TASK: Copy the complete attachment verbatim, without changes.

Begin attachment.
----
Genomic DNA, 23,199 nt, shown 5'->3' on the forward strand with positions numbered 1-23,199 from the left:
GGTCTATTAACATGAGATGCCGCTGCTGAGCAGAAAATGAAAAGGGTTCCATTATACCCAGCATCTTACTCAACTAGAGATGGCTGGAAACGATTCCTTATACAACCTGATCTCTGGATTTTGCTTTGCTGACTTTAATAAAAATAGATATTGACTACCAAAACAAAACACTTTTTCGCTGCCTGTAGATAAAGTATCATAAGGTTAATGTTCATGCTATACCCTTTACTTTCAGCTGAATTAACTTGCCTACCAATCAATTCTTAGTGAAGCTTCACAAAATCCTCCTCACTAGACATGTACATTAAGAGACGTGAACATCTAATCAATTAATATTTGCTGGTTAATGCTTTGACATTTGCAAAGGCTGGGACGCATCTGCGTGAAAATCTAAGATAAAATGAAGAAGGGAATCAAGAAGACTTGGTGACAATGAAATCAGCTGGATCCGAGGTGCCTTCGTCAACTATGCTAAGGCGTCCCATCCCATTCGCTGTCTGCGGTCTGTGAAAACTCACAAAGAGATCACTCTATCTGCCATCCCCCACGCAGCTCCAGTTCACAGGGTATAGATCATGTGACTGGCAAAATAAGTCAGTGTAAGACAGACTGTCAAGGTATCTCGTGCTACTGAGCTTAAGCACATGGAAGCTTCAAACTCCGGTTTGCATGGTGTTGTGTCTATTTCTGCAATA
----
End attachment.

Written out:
Genomic DNA, 23,199 nt, shown 5'->3' on the forward strand with positions numbered 1-23,199 from the left:
GGTCTATTAACATGAGATGCCGCTGCTGAGCAGAAAATGAAAAGGGTTCCATTATACCCAGCATCTTACTCAACTAGAGATGGCTGGAAACGATTCCTTATACAACCTGATCTCTGGATTTTGCTTTGCTGACTTTAATAAAAATAGATATTGACTACCAAAACAAAACACTTTTTCGCTGCCTGTAGATAAAGTATCATAAGGTTAATGTTCATGCTATACCCTTTACTTTCAGCTGAATTAACTTGCCTACCAATCAATTCTTAGTGAAGCTTCACAAAATCCTCCTCACTAGACATGTACATTAAGAGACGTGAACATCTAATCAATTAATATTTGCTGGTTAATGCTTTGACATTTGCAAAGGCTGGGACGCATCTGCGTGAAAATCTAAGATAAAATGAAGAAGGGAATCAAGAAGACTTGGTGACAATGAAATCAGCTGGATCCGAGGTGCCTTCGTCAACTATGCTAAGGCGTCCCATCCCATTCGCTGTCTGCGGTCTGTGAAAACTCACAAAGAGATCACTCTATCTGCCATCCCCCACGCAGCTCCAGTTCACAGGGTATAGATCATGTGACTGGCAAAATAAGTCAGTGTAAGACAGACTGTCAAGGTATCTCGTGCTACTGAGCTTAAGCACATGGAAGCTTCAAACTCCGGTTTGCATGGTGTTGTGTCTATTTCTGCAATA